Monday, November 26, 2012

Belated Thanksgiving

I’m back on American soil. Oy Vey. That last little push of traveling, the part that actually gets you back home, is always the most exhausting.

But I am slowly catching up on my real life. Two weeks ago I cleaned off my desk. Today I returned to work and a desk, a chair, and cubicle filled with new piles of work. But I have also been catching up on Thanksgiving posts on favorite blogs, 366 new items in my reader, help! 

Holidays are becoming more and more passive aggressive mixed bags for me.  Mattress sales, and Black Fridays, and Cyper Mondays and wars on Christmas and perfectly decorated homes and holiday Facebook statuses that make me want to punch people in the face (that’s the passive aggressive part). Are we really just marking our days off out of the year by sales and excuses to sleep in and eat? Are holidays just another reason to show off our competitive perfectionism? And even more blunt: are the “true meanings” of holidays even true anymore?

I haven’t had a true Thanksgiving Dinner in 6 years, 7 years with my true blue family. Maybe that isn’t entirely true. There was that one time at that diner on the way to Virginia Beach, maybe something similar to the harvest feast on a boat in Savannah, Georgia and didn't The General’s mom  make a big dinner when she was in town a few years ago (or was that Easter? I remember ham, but I don’t like turkey, so maybe someone felt sorry for me and brought ham, which reminds me of the book, The Best Christmas Pageant Ever,  with the wise men bearing ham and the angel shouting Shazaaammm!)   Maybe I should start over with this train of thought, since I am way off the tracks and out of the boat.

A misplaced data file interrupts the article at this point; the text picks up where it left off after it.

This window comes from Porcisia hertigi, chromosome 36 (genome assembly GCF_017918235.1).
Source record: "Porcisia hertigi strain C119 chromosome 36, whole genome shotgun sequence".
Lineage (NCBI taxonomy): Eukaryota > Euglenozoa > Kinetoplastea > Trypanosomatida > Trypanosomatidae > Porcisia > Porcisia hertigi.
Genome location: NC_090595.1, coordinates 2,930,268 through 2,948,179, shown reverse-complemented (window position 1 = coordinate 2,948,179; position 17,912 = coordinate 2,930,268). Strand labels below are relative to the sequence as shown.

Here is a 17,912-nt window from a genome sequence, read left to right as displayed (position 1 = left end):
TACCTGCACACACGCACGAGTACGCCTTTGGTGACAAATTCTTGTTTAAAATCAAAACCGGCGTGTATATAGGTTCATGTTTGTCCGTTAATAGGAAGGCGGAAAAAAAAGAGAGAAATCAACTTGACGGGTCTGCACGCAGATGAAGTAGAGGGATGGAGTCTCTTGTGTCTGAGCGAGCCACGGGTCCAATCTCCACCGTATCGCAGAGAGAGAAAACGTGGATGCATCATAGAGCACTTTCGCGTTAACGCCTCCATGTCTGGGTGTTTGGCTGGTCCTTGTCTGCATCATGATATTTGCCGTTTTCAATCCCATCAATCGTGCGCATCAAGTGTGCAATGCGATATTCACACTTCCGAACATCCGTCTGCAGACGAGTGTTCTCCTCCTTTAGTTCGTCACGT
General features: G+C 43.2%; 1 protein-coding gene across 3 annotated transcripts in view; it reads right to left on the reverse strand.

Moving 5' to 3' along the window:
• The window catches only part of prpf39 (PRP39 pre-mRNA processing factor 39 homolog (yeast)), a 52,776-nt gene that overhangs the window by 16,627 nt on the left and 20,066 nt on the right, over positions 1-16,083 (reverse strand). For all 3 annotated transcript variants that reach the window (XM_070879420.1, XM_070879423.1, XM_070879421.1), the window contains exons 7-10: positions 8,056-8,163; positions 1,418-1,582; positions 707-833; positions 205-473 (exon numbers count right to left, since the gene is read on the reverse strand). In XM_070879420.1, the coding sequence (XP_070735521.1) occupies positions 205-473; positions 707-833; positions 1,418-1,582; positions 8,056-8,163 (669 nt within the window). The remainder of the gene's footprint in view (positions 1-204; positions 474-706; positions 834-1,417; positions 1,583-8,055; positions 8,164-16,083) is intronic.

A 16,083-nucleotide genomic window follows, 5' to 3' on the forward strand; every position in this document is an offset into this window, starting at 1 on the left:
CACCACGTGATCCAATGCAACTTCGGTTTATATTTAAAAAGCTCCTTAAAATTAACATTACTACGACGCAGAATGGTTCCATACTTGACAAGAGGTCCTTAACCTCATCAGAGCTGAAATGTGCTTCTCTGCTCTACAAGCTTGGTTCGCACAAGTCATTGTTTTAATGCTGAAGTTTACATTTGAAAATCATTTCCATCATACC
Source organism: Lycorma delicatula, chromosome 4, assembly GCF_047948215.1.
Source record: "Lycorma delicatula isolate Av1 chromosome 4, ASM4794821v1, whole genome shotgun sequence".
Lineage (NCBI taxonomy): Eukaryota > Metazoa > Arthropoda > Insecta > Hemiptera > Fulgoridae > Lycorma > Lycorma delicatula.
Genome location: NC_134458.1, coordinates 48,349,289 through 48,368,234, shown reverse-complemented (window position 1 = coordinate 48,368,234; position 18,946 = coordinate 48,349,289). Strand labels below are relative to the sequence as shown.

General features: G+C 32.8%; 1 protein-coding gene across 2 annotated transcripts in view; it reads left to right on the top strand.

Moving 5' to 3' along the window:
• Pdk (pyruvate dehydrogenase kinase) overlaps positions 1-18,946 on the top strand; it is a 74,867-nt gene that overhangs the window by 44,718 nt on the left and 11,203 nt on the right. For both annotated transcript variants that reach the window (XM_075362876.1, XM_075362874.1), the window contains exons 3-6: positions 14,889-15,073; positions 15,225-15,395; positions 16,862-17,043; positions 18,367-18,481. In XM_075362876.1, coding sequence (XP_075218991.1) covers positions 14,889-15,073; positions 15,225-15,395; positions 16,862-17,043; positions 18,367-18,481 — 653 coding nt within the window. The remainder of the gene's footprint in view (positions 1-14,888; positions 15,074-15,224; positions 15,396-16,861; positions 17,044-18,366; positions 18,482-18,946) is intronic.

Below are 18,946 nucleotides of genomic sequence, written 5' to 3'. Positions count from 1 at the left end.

Thanksgiving really isn’t about the food.  

The first Thanksgivings weren’t about food,  they were about survival. We survived. Against the odds, and our poor planning and judgment, we are alive. We could have been crushed by life this year, we could of given up, we could of died, but we didn’t.  Thank God.  And that I can related to. Looking back on this year (I know, I know, broken record), there were some pretty dark days that I seriously didn’t think I would make it through.  But somehow I took that next breath and then another.  I survived. I am alive. Sometimes there is nothing in the whole wide world more comforting than the steady repetition of your lungs filling up and releasing the breath of life.

And how did our early American friends celebrate their survival?  Coming together and breaking bread.  How simple and beautiful is that?  I may not have had Thanksgiving turkey and dressing in many years, but I have shared a meal with some combination of friends and family, almost every year.  Sometimes that meal is Chinese food on the beach, sometimes it is steak tartare at the foot of a castle,  and this year it was pumpkin tortellini at a trattoria in Florence, Italy.  The food changes, the people change, the location changes, but coming together celebrating our survival, that has become a constant. There is a part of me that yearns for the traditional big family Thanksgiving Dinner with homemade name cards and naps and leftovers afterwards, but a greater part of me is content with my roaming simplified feast, and the gratitude of, above everything else;  my life, blemishes, scars and all.

Although, I think, stuffing and mashed potatoes and pie will find their way to my table this week. Hmm . . .potatoes.

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